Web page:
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a place for Christian cattle." Above these dungeon-looking stables were granaries, called girnels, and other offices, to which there was access by outside stairs of heavy masonry. Two battlemented walls, one of which faced the avenue, and the other divided the court from the garden, completed the enclosure.
Nor was the court without its ornaments. In one corner was tun-bellied pigeon-house, of great size and rotundity, resembling in figure and proportion the curious edifice called Arthur's Oven, which would have turned the brains of all the antiquaries in England, had not the worthy proprietor pulled it down for the sake of mending a neighbouring dam-dyke. This dovecot, or columbarium, as the owner called it, was no small resource to a Scottish laird of that period, whose scanty rents were eked out by the contributions levied upon the farms by these light foragers, and the conscriptions exacted from the latter for the benefit of the table.
Another corner of the court displayed a fountain, where a huge bear, carved in stone, predominated over a large stone-basin, into which he disgorged the water. This work of art was the wonder of the country ten miles round. It must not be forgotten, that all sorts of bears, small and large, demi or in full proportion, were carved over the windows, upon the ends of the gables, terminated the spouts, and supported the turrets, with the ancient family motto, “Bewar the Bar,” cut under each hyperborean form. The court was spacious, well paved, and perfectly clean, there being probably another entrance behind the stables for removing the litter. Every thing around appeared solitary, and would have been silent, but for the continued plashing of the fountain; and the whole scene still maintained the monastic illusion which the fancy of Waverley had conjured up. — And here we beg permission to close a chapter of still life. *
CHAPTER IX. More of the Manor-House and its Environs. AFTER having satisfied his curiosity by gazing around him for a few minutes, Waverley applied himself to the massive knocker
See Note F. House of Tully-V'eolan,
of the hall-door, the architrave of which bore the date 1594. But no answer was returned, though the peal resounded through a number of apartments, and was echoed from the court-yard walls without the house, startling the pigeons from the venerable rotunda which they occupied, and alarming anew even the distant village curs, which had retired to sleep upon their respective dunghills. Tired of the din which he created, and the unprofitable responses which it excited, Waverley began to think that he had reached the castle of Orgoglio, as entered by the victorious Prince Arthur,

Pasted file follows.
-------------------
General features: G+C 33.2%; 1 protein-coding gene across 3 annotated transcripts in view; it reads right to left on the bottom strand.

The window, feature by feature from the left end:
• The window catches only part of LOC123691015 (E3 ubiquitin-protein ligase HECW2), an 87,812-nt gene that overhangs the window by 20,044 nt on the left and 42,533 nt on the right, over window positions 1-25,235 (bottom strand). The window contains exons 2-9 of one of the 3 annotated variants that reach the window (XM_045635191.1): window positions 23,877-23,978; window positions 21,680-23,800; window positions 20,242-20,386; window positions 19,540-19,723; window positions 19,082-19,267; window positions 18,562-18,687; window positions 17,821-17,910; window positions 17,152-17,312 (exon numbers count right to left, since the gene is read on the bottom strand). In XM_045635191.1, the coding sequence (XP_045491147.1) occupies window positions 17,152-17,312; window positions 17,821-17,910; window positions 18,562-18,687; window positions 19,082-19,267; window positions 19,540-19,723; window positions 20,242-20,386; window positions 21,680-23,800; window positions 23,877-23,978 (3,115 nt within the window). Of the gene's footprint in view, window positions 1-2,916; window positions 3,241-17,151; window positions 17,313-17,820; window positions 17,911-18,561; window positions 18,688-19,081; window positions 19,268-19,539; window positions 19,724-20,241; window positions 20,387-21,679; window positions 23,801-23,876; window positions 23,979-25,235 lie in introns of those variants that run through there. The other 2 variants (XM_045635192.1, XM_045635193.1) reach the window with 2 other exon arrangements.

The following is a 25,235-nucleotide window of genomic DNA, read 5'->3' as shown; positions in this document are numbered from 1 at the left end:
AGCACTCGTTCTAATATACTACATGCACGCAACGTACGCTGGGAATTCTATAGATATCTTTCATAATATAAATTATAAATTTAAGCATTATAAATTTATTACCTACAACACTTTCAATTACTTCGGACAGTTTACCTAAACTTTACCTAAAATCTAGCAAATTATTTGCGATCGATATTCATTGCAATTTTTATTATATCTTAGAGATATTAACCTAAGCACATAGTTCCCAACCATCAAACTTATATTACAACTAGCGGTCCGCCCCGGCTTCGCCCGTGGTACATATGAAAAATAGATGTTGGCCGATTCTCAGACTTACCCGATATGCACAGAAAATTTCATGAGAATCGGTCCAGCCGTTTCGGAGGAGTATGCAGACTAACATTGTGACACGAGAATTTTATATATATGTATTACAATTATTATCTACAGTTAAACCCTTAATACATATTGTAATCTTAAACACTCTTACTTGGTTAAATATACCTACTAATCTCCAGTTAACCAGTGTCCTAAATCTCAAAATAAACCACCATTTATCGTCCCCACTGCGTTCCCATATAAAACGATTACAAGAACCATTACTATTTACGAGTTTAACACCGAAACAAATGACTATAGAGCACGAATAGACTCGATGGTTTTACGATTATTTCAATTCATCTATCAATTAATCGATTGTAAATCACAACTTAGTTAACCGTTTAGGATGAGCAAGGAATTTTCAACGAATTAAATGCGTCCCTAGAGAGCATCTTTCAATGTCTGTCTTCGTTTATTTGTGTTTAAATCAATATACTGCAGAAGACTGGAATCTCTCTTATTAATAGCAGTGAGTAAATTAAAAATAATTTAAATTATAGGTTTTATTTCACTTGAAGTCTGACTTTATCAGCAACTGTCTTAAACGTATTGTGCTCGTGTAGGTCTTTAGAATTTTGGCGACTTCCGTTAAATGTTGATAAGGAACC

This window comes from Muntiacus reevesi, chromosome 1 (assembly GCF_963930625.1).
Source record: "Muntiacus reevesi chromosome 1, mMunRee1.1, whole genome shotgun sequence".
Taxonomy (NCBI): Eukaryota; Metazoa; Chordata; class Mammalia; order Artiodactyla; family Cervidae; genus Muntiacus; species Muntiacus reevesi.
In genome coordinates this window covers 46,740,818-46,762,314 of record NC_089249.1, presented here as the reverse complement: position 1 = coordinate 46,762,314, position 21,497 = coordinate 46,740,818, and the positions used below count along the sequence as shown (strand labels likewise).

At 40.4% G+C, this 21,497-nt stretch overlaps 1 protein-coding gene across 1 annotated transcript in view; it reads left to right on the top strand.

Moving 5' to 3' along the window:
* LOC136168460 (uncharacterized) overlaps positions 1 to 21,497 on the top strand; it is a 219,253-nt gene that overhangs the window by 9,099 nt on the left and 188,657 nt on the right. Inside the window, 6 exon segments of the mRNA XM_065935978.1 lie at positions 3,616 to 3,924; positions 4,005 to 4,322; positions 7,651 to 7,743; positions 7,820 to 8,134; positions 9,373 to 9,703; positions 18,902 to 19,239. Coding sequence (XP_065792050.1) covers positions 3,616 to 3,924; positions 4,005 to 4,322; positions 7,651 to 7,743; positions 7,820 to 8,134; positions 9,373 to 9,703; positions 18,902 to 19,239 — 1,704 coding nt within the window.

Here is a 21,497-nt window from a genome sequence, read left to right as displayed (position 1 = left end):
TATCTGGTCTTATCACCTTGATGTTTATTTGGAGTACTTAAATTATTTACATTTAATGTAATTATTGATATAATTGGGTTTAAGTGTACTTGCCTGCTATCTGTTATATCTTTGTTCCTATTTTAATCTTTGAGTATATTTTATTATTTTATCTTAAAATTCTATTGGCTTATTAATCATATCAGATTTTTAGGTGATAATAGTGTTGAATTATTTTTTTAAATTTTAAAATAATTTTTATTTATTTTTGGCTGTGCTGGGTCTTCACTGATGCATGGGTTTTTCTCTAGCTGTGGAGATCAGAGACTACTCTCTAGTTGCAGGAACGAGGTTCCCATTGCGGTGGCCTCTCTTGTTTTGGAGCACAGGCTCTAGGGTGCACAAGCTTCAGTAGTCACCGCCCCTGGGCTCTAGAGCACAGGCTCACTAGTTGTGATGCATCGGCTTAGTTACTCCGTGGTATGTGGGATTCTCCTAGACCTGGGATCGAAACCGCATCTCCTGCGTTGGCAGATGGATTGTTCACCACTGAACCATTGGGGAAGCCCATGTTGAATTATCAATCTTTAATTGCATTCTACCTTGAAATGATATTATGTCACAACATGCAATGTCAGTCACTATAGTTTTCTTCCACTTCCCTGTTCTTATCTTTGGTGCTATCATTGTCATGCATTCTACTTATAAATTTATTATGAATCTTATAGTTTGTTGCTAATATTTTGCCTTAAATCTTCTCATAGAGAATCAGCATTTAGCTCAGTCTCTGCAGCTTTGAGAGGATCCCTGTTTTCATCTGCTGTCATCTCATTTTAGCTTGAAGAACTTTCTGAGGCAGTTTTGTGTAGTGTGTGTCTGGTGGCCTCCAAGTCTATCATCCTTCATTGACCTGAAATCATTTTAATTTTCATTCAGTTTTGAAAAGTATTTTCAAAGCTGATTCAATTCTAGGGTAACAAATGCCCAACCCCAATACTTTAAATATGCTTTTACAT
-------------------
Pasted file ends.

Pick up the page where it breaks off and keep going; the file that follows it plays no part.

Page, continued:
When 'gan he loudly through the house to call,
But no man cared to answer to bis cry; There reign'd a solemn silence over all, Nor voice was heard, nor wight was seen in bower or hall. Filled almost with expectation of beholding some “old, old man, with beard as white as snow," whom he might question concerning this deserted mansion, our hero turned to a little oaken wicket-door, well clenched with iron-nails, which opened in the court-yard wall at its angle with the house. It was only latched,
otwithstanding its for ied appearance, and, when opened, admitted him into the garden, which presented a pleasant scene.' The southern side of the house, clothed with fruit-trees, and haying many evergreens trained upon its walls, extended its irregular yet venerable front, along a terrace, partly paved, partly gravelled, partly bordered with flowers and choice shrubs. This elevation descended by three several flights of steps, placed in its centre and at the extremities, into what might be called the garden proper, and was fenced along the top by a stone parapet with a heavy balustrade, ornamented from space to space with huge grotesque figures of animals seated upon their haunches, among which the favourite bear was repeatedly introduced. Placed in the middle of the terrace, between a sashed-door opening from the house and the central flight of steps, a huge animal of the same species supported on his head and forepaws a sun-dial of large circumference, inscribed with more diagrams than Edward's mtathematics enabled him to decipher. The garden, which seemed to be kept with great accuracy,
• See Note G. Tully-l'eolan Garden.
abounded in fruit-trees, and exhibited a profusion of flowers and evergreens, cut into grotesque forms. It was laid out in terraces, which descended rank by rank from the western wall to a large brook, which had a tranquil and smooth appearance, where it served as a boundary to the garden; but, near the extremity, leapt in tumult over a strong dam, or wear-head, the cause of its temporary tranquillity, and there forming a cascade, was overlooked by an octangular summer-house, with a gilded bear on the top by way of vane. After this feat, the brook, assuming its natural rapid and fierce character, escaped from the eye down a deep and wooded dell, from the copse of which arose a massive, but ruinous tower, the former habitation of the Barons of Bradwardine. The margin of the brook, opposite to the garden, displayed a narrow meadow, or haugh, as it was called, which formed a small washinggreen; the bank, which retired behind it, was covered by ancient trees.